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RICS Quals Earn The Big Bucks & Gender Pay Gap Closing

Rewards & Attitudes Survey
28 March 2019

A 39% higher salary – that's the effect a RICS qualification has on average pay in the real estate and built environment sector says our survey.

This is just one of the findings of the latest RICS and Macdonald & Co. Rewards and Attitudes Survey - supported by ThisWeekinFM - when compared to non-professionally qualified counterparts.

The 2019 RICS and Macdonald & Co. Rewards and Attitudes Survey found the impact of RICS qualification to be a very significant uplift in base salary. It found that an RICS qualified professional earns a median salary of £48,600, compared to the median salary of a non-qualified professional of £35,000. In addition, those with further qualifications reported the median salaries as follows:

  • AssocRICS – £40,000.

  • MRICS – £51,000.

  • FRICS – £66,975

RICS (part-qualified) benefit from a median salary of £36,425.



The survey also pours light on the role that experience plays in salary levels and finds that the gender pay gap is closing, with no disparity at starting grades.

It was also found that experience is a sizeable determinant of remuneration, though its effect on salary tapers off in the latter parts of a career. Instead, firms tend to provide rewards for elongated experience by way of larger bonuses.

The median salary of a professional with fewer than two years’ experience is £29,666. This rises to £38,299 for those with two to four years’ experience, and £56,562 for those with 11 to 15 years’ experience. After this, the rate of salary growth eases, with median salaries as follows:

  • 16 to 20 years’ experience – £64,572.

  • 21 to 30 years’ experience – £71,830.

  • 30 years’ experience – £71,513

Median bonuses paid as experience is gained range from £9,451 for those with under two years’ experience, to £14,938 for those with 16 to 20 years’ experience. It then jumps to a median of £23,087 for bonuses paid to those with 21 to 30 years’ experience, before rising again to a median of £27,638 for those with more than 30 years’ experience.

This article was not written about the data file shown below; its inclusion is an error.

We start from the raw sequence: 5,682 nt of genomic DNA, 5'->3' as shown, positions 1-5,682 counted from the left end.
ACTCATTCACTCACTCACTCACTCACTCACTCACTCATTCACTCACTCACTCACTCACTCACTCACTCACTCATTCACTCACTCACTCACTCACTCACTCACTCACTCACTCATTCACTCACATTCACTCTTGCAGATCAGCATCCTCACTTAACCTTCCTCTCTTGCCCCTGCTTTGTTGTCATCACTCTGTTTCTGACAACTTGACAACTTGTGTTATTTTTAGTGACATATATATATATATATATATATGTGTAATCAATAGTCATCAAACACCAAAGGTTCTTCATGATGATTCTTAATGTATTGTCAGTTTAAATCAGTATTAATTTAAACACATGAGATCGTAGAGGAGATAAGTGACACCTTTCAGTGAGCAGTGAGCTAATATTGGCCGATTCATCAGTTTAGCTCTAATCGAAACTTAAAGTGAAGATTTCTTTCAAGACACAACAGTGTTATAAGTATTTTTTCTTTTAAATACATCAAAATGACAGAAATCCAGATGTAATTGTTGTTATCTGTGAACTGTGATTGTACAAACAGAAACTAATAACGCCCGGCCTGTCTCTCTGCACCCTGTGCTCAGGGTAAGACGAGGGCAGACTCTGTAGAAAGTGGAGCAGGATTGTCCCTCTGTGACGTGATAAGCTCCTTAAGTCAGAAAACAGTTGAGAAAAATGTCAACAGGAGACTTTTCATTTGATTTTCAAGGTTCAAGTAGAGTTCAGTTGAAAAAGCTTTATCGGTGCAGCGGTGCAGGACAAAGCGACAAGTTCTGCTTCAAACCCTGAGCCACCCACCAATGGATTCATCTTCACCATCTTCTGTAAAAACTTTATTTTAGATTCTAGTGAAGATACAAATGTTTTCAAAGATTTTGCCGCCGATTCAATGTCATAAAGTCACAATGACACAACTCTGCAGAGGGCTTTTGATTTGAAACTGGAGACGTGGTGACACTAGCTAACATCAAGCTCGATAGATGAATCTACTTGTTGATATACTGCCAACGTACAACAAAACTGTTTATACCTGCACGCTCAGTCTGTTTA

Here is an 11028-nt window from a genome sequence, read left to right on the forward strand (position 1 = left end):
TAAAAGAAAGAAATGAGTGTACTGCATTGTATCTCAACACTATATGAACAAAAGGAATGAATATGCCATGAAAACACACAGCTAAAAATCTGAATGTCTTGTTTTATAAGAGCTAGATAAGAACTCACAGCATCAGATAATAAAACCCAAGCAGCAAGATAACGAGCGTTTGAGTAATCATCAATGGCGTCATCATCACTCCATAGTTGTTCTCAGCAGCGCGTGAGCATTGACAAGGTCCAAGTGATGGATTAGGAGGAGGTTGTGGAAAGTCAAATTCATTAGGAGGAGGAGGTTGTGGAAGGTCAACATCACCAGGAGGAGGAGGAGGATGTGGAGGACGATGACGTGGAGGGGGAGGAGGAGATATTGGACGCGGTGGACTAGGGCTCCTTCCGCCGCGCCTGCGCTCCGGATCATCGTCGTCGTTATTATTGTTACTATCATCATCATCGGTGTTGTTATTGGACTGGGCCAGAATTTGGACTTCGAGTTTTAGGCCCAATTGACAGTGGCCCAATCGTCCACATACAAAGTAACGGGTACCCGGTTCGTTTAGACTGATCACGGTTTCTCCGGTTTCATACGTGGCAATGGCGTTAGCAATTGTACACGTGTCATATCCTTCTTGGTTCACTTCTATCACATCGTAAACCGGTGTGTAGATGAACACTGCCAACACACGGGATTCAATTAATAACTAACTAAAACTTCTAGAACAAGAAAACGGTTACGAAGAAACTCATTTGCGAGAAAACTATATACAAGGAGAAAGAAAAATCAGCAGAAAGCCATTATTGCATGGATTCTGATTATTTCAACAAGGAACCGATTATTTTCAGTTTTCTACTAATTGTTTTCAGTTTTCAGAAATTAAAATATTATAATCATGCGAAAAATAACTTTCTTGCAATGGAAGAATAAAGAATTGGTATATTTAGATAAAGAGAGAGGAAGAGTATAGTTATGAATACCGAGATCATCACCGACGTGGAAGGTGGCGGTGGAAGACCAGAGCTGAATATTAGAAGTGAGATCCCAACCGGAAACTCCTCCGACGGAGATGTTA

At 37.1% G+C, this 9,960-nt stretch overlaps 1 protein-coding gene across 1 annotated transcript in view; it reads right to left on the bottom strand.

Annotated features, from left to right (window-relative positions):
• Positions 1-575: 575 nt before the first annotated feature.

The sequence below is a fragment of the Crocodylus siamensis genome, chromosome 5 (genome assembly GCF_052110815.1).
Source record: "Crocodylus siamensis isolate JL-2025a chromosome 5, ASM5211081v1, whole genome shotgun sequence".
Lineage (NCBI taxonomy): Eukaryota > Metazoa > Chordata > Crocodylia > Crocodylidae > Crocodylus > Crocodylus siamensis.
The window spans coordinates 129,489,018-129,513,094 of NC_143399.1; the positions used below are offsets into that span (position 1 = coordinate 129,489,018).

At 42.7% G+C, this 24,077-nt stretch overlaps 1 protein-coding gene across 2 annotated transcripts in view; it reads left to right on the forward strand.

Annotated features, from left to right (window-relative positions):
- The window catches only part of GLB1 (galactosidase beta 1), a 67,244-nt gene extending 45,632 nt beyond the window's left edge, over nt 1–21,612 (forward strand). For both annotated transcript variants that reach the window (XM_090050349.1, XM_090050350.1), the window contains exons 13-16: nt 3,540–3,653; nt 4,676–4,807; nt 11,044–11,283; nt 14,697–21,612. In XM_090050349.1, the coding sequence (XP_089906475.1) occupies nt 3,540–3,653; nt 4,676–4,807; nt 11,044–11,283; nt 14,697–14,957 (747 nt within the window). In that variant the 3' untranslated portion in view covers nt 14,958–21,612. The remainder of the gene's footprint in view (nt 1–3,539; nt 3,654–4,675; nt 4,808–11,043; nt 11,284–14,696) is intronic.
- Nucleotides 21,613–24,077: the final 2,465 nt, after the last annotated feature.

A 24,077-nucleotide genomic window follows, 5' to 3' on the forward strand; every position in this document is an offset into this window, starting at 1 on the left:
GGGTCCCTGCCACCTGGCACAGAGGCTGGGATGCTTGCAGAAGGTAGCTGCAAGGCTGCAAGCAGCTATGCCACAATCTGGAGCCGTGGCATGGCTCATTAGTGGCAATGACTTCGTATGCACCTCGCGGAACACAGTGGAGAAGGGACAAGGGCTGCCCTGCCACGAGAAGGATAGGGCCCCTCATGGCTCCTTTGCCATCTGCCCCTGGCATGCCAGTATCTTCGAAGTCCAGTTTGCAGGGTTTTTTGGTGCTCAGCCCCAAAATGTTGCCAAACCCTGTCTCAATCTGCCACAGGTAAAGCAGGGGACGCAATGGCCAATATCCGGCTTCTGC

The survey also garnered salary data according to seniority and gender and found that good headway is being made in closing the gender pay gap. A quarter of respondents to the survey were female. It is noticeable that the proportion of graduates and graduate/assistant respondents who are female is 50% – a clear indication that more women are being attracted to the sector.

At the graduate level, the median salary of females and males is the same: £26,250. At the graduate/assistant level, the median salary of women is slightly higher than that of men: £26,669 versus £26,500.

The discrepancy in median salaries tends to follow a growth path the higher we look up the rank of seniority. For example, at manager level, the gap is 8.89% in favour of men, who earn a median salary of £49,000. Male directors earn a median salary of £75,000: 15.38% higher than the female equivalent median salary of £65,000.

The most marked contrasts in salary when compared by gender is at the most senior levels. For example, only 10% of the respondents who identified as C-suite or executive directors are women, and, at £74,000, their median salary is 45.95% less than their male equivalent’s median salary of £108,000.

Peter Moore, CEO of Macdonald & Co., said: “It is clear that the factors of experience and qualifications lead to higher remuneration. The huge gap between the median base salary of non-qualified and qualified professionals should be pause for thought for all in the industry or entering the industry.

“The RICS qualifications are evidence of a professional’s attitude and ability. The fact that there is such a large difference between median salaries of RICS qualified and non-qualified professionals shows just how much faith the industry places in these qualifications as a measure of professional capability and value to individual companies.

“When turning to the gender pay gap, these survey results are both disappointing and encouraging. It is disappointing that there is still a large pay gap at the more senior levels. On the other hand, it is encouraging that those at the beginning of their careers now benefit from the same salaries.

“It is my belief that the gender pay gap at senior levels can be explained by fewer females currently in the most senior positions and of the gap in experience between females and males in these positions. I both hope and believe that this gap will close as women currently at more junior levels move into senior management and enter the C-suite. This may take a few years, but I look forward to evidence of further progress in this important area in next year’s survey.”

The 2019 RICS and Macdonald & Co. Rewards and Attitudes Survey was completed by 3,461 respondents.

Picture: A higher salary is the effect a RICS qualification a survey has found along with a closing of the gender pay gap in the real estate and built environment sector at the younger ages for women.


Article written by Cathryn Ellis | Published 28 March 2019


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